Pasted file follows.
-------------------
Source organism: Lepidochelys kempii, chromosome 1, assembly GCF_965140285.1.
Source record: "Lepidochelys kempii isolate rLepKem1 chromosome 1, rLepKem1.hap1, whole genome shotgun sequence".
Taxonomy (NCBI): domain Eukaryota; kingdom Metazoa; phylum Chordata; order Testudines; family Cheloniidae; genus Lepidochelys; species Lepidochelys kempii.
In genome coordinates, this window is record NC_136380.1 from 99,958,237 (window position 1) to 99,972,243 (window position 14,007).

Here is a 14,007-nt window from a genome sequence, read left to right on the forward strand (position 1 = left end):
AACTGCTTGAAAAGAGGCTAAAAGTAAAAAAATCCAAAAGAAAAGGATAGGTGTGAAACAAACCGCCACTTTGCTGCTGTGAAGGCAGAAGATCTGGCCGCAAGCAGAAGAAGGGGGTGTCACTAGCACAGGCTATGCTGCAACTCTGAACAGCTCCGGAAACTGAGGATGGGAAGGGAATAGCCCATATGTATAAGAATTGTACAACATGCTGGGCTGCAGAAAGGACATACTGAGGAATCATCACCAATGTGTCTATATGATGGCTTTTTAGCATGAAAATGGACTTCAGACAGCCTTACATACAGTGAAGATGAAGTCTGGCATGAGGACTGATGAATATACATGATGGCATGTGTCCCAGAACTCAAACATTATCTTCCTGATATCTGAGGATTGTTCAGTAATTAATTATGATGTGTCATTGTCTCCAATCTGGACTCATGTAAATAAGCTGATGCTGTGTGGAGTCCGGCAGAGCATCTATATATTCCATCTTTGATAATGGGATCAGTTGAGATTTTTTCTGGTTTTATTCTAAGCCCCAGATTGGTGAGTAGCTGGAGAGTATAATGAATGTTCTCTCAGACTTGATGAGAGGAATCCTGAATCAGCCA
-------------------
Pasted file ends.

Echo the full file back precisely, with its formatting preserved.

Source organism: Lepidochelys kempii, chromosome 1, assembly GCF_965140285.1.
Source record: "Lepidochelys kempii isolate rLepKem1 chromosome 1, rLepKem1.hap1, whole genome shotgun sequence".
Taxonomy (NCBI): domain Eukaryota; kingdom Metazoa; phylum Chordata; order Testudines; family Cheloniidae; genus Lepidochelys; species Lepidochelys kempii.
In genome coordinates, this window is record NC_136380.1 from 99,958,237 (window position 1) to 99,972,243 (window position 14,007).

Here is a 14,007-nt window from a genome sequence, read left to right on the forward strand (position 1 = left end):
AACTGCTTGAAAAGAGGCTAAAAGTAAAAAAATCCAAAAGAAAAGGATAGGTGTGAAACAAACCGCCACTTTGCTGCTGTGAAGGCAGAAGATCTGGCCGCAAGCAGAAGAAGGGGGTGTCACTAGCACAGGCTATGCTGCAACTCTGAACAGCTCCGGAAACTGAGGATGGGAAGGGAATAGCCCATATGTATAAGAATTGTACAACATGCTGGGCTGCAGAAAGGACATACTGAGGAATCATCACCAATGTGTCTATATGATGGCTTTTTAGCATGAAAATGGACTTCAGACAGCCTTACATACAGTGAAGATGAAGTCTGGCATGAGGACTGATGAATATACATGATGGCATGTGTCCCAGAACTCAAACATTATCTTCCTGATATCTGAGGATTGTTCAGTAATTAATTATGATGTGTCATTGTCTCCAATCTGGACTCATGTAAATAAGCTGATGCTGTGTGGAGTCCGGCAGAGCATCTATATATTCCATCTTTGATAATGGGATCAGTTGAGATTTTTTCTGGTTTTATTCTAAGCCCCAGATTGGTGAGTAGCTGGAGAGTATAATGAATGTTCTCTCAGACTTGATGAGAGGAATCCTGAATCAGCCA